Box 279, Carman, Man., R0G 0J0
Phone 204-745-6489
www.heritageharvestseed.com

Check out their website for dozens of hard-to-find tomato varieties, many veggies, herbs and flowers. Among substantial listings are Russian 117, Russian Big Roma and Russian Prince. The latter-named variety “produces beautiful one- to two-pound pink tomatoes with great taste on vigorous vines. In Prince George, B.C. these tomatoes are grown in the greenhouse because of their short season.” As for Russian 117, here are just a few of its attracting qualities. Huge heart-shaped flat-bottom fruits are very dense and meaty with all-purpose uses from sauces to stewing and fresh eating.

Another seed source not to be overlooked is:

Prairie Garden Seeds
Box 2758, Humboldt, Sask., 
S0K 2A0
Phone 306-682-1475
Email [email protected].

Jim Ternier and his daughter Rachelle Ternier garden without agricultural chemicals and have encouraged home gardening and seed saving since 1986. Their catalogue of open-pollinated, untreated and non-GE veggie seeds is vast.

As for tomatoes, I’ll name a few. Early Alberta has its origins by way of a Mr. Fruno of Edmonton in 1941, which came about from a cross between Golden Bison and Bounty. If you’re looking for long-keeper storage tomatoes, you’ll be interested in the following: “The first two varieties have very firm, medium-size fruits that keep well into the winter and were bred by Tim Peters Seed & Research. Ruby Treasure has scarlet-red fruits, some of which may ripen. Winter Gold is picked green and ripens yellow over the next few months. Plants are very compact. Clare’s tomato is similar to one out there called “Mystery Keeper” an excellent storage tomato. Plants have dense foliage hiding incredible fruit production of this variety. When cut open, insides are quite red in colour, compared to the outside which is often a lighter pink/yellow/cream colour. Keeps for months!”

Canadian Shield Rose

This is a must-have rose for gardeners to celebrate our nation’s 150th birthday. What a beauty! It’s tough, dependable and hardy in Zone 3. Ask for Canadian Shield at your local/regional nursery or garden centre. Rosarians will be happy to know its foliage is resistant to black spot and powdery mildew. Corn Hill Nursery at Corn Hill, N.B., and Jeffries Nurseries at Portage la Prairie, Man., each agree that Canadian Shield is the triumphant result of decades of work by many Canadian breeders. It produces stunning deep-red double roses with glossy reddish-green foliage that shows virtually no disease damage, even late into the year. At maturity it reaches a height of 1.25 metres (four to five feet), so give it some space to achieve maximum potential.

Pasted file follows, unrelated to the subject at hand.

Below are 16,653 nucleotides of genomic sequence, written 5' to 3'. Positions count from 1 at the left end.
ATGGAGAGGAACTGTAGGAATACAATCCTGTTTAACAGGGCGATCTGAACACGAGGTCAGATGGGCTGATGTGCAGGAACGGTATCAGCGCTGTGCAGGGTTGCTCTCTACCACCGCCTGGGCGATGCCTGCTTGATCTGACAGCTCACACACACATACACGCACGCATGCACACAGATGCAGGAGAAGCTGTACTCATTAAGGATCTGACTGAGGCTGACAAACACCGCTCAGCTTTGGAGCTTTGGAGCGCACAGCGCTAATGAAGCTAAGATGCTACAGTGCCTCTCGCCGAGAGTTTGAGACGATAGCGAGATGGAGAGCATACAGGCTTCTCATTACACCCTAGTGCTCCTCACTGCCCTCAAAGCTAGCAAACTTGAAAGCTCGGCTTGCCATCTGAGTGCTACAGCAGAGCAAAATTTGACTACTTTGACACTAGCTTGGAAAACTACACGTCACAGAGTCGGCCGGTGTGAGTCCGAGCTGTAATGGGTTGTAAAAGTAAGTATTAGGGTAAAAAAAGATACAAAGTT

Canadian Shield Rose.
photo: Courtesy Vineland Research and Innovation Centre

Early-bird planting

Depending on weather and where you’re located, April is the month many gardeners begin picking rhubarb stalks, cutting asparagus spears and seeding carrots, parsnips, parsley, peas, radishes and leafy greens outdoors. May might be considered the reward month and one of the most pleasant times in the garden after enduring March’s snow and wind. If you’re planting potatoes this month, April 21, 22 and 23 are especially good for root crops growth. Next month the best days for planting spuds are May 19, 20, 23 and 24, 2017.

About the author

Columnist

This is Ted Meseyton the Singing Gardener and Grow-It Poet from Portage la Prairie, Man. I salute all gardeners and farmers who help make our world a little safer and more ecologically balanced, and who toil to provide health-giving produce to others who cannot produce their own. It takes all sorts to make a world. One half of the world doesn’t know how the other half lives. The best physicians are Dr. Diet, Dr. Quiet and Dr. Merryman.